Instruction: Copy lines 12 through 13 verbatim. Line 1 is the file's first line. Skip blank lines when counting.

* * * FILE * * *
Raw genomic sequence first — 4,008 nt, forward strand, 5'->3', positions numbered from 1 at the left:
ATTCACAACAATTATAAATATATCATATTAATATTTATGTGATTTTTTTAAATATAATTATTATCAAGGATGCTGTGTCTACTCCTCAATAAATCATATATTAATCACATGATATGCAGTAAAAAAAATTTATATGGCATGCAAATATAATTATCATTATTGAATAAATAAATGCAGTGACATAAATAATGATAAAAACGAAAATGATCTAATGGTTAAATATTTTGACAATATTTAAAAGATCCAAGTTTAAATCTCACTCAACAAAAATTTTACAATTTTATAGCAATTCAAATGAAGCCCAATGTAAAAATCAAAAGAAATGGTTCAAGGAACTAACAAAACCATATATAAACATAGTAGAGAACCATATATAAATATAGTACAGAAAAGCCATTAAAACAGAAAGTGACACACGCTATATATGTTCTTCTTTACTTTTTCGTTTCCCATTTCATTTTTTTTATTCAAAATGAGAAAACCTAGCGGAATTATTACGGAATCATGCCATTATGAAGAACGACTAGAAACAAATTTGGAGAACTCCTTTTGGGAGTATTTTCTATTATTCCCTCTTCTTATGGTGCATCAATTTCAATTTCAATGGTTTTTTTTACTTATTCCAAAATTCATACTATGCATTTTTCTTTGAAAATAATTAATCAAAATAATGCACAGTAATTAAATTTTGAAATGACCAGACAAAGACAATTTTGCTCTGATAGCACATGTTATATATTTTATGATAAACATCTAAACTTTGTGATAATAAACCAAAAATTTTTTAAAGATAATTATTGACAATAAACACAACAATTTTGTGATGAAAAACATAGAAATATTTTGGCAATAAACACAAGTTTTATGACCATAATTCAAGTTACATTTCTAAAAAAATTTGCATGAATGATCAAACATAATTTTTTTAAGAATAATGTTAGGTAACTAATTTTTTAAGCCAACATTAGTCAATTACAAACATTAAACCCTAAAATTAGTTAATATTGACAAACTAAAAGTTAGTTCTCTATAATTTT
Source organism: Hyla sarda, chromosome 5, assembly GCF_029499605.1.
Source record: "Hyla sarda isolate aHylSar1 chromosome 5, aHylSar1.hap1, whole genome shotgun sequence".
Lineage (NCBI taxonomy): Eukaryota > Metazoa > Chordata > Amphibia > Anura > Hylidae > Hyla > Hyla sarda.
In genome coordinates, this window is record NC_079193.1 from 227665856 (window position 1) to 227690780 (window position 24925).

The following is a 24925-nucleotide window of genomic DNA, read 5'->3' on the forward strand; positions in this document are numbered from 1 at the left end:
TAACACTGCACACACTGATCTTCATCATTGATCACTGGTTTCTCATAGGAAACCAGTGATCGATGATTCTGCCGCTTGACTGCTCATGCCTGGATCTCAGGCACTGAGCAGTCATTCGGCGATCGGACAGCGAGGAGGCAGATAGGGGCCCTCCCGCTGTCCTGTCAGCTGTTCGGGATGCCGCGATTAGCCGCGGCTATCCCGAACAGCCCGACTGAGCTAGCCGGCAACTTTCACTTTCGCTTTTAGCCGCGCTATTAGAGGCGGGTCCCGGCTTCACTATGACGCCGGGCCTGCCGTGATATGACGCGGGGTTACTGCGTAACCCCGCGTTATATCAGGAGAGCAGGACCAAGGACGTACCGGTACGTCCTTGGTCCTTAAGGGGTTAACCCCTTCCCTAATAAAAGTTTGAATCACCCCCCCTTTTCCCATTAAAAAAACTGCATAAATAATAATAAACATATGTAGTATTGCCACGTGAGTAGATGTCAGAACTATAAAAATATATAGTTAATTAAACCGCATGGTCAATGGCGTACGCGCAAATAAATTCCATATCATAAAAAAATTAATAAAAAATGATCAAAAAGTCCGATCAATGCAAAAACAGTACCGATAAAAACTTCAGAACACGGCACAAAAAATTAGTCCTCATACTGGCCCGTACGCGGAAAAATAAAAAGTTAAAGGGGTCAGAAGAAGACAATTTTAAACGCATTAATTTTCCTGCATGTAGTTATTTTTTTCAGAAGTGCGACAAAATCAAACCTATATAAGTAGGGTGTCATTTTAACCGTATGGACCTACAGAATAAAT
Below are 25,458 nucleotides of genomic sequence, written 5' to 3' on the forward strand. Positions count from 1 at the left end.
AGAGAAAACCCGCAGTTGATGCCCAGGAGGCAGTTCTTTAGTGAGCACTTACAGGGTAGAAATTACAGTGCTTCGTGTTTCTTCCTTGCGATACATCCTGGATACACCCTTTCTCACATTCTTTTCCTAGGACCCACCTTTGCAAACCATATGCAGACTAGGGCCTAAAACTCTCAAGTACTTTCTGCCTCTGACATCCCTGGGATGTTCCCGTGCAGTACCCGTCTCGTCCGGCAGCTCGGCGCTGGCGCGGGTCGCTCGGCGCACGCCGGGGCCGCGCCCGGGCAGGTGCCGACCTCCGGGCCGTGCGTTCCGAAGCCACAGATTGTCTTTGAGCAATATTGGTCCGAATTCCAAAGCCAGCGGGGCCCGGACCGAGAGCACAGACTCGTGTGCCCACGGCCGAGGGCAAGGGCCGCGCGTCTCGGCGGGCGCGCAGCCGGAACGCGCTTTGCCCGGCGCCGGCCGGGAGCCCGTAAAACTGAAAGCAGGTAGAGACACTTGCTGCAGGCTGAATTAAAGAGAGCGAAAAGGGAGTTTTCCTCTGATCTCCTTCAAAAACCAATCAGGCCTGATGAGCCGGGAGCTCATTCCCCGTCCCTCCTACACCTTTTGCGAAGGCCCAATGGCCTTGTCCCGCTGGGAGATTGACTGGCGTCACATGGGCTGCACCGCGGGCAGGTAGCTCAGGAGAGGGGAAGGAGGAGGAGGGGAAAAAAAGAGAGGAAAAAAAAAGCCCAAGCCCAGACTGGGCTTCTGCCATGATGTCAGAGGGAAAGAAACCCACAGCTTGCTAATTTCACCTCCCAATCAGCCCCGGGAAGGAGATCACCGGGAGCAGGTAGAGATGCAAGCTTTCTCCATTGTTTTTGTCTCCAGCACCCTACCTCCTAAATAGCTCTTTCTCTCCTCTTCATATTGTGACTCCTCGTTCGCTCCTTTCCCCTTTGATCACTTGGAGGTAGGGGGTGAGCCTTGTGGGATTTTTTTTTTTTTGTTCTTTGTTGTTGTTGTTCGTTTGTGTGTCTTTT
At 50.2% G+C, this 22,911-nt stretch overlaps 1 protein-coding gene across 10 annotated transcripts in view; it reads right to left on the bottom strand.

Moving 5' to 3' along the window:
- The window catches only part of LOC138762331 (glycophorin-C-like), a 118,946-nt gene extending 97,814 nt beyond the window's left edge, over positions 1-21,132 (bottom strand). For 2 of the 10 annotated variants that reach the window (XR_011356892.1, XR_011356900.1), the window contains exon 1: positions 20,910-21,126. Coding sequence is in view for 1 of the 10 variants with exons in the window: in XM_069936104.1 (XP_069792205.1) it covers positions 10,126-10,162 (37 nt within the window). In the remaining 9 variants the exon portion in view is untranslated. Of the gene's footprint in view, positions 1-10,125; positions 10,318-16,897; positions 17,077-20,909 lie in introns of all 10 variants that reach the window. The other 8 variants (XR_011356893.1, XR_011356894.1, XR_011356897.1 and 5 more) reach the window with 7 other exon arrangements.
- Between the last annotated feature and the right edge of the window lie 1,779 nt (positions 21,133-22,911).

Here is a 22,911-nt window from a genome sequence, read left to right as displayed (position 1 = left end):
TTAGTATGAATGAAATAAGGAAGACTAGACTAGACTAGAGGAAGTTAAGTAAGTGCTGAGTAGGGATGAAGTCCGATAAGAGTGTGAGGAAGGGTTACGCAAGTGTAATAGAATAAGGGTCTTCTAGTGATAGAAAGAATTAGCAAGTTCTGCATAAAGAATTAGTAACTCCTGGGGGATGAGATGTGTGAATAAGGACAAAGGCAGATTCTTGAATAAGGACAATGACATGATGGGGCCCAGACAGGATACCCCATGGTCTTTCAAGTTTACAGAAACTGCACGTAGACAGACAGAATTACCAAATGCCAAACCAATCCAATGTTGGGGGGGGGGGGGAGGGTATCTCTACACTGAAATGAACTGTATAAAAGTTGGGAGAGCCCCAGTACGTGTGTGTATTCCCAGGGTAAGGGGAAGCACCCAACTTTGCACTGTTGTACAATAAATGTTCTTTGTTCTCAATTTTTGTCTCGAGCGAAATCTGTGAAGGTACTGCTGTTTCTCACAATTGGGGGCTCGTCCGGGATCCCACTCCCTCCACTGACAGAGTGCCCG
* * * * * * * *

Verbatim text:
Moving 5' to 3' along the window:
- The window catches only part of LOC138762331 (glycophorin-C-like), a 118,946-nt gene extending 97,814 nt beyond the window's left edge, over positions 1-21,132 (bottom strand). For 2 of the 10 annotated variants that reach the window (XR_011356892.1, XR_011356900.1), the window contains exon 1: positions 20,910-21,126. Coding sequence is in view for 1 of the 10 variants with exons in the window: in XM_069936104.1 (XP_069792205.1) it covers positions 10,126-10,162 (37 nt within the window). In the remaining 9 variants the exon portion in view is untranslated. Of the gene's footprint in view, positions 1-10,125; positions 10,318-16,897; positions 17,077-20,909 lie in introns of all 10 variants that reach the window. The other 8 variants (XR_011356893.1, XR_011356894.1, XR_011356897.1 and 5 more) reach the window with 7 other exon arrangements.